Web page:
The Queen’s House, which we visited and talked about yesterday, is the jewel in the crown of Greenwich, according to one of the posters advertizing that it is now open.
Queen’s House; beyond it, the Old Royal Naval College, and the River Thames.
And it did start as an addition to a group of buildings which, being a palace, you could call the town’s crown.
The Royal Borough of Greenwich is rather too royal for my liking. Many institutions in it are “Royal”; streets (including the one we are living on) are named for kings and lords. A wide block of the frontage onto the Thames is a spacious and symmetrical complex of grandiose neoclassical buildings, with haughty expressions and royal histories. They occupy the riverward end of a band of green land running south, up a hill to the Old Royal Greenwich Observatory and beyond. This imperialist environment becomes more interesting as I learn how it came to be and how the Queen’s House fitted into it.
In 1433, Humphrey, Duke of Gloucester, who was regent for his child nephew King Henry VI, built a house called Bella Court, on the Thames bank several miles downstream from London, When the king grew up, his French wife Margaret of Anjou had Humphrey imprisoned (and murdered, according to Shakespeare) and took over his country house, renaming it the Palace of Placentia or Pleasaunce. Around 1500, the new tyrant Henry VII rebuilt it as a larger spread of red-brick buildings around three courtyards. It was the favored palace of the Tudor dynasty. Born in it and spending their childhoods in it were Henry VIII, Mary I, and Elizabeth I.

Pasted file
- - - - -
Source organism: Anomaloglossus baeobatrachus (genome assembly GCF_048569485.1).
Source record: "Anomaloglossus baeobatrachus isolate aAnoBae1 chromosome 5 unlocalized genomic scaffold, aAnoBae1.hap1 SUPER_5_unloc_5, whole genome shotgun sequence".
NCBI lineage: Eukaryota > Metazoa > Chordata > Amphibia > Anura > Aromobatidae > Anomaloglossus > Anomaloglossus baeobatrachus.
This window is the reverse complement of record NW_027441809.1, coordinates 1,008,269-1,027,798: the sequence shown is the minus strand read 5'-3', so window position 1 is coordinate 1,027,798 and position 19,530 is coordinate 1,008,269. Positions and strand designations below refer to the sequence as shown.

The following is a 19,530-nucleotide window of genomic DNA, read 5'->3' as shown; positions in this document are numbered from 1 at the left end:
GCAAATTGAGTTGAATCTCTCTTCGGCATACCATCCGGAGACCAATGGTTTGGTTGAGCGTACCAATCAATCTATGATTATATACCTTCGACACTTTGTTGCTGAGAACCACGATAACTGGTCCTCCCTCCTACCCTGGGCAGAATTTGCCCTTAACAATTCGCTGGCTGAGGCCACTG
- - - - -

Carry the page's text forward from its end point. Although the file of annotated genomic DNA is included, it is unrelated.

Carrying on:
In 1589, Anne, fifteen-year-old second daughter of Frederick II of Denmark, married James VI, Stuart, of Scotland. She too was a forceful woman, opposed her husband in various ways and used Scottish politics against him. After 1603, when he became James I of the united kingdom of England, Scotland and Ireland, he decided she should have a separate house, in the garden to the south of the Pleasaunce.
The architect was Inigo Jones. His forename is one of those that cause some puzzlement: it is through Spanish Íñigo from a Basque name Eneko, and for some reason became popular in Wales, homeland of all Joneses.
Inigo had made sketching journeys to Italy, and learned of the new Palladian school of architecture. The Queen’s House, begun in 1616, was his first masterpiece, and was England’s first completely neoclassical building.
Anne didn’t enjoy it for long. She fell ill in 1618, work on the house stopped, and she died the next year.
(Anne of Denmark is not to be confused with the later Queen Anne, who reigned 1702-1714, and under whom fifty new churches were planned for London; those actually built were called the Queen Anne Churches; one was St. Alphege’s in Greenwich, whose medieval predecessor had collapsed.)
In 1629, Charles I, son of James and Anne, gave the house to his queen consort Henrietta Maria, and work on it resumed. As it was situated on the central axis of the corridor of land, Henrietta Maria insisted that it should have a clear vista north to the river, along an avenue between the buildings of the old palace. You can still, despite some tall railings, see along this vista, as far as the skyscrapers of Canary Wharf.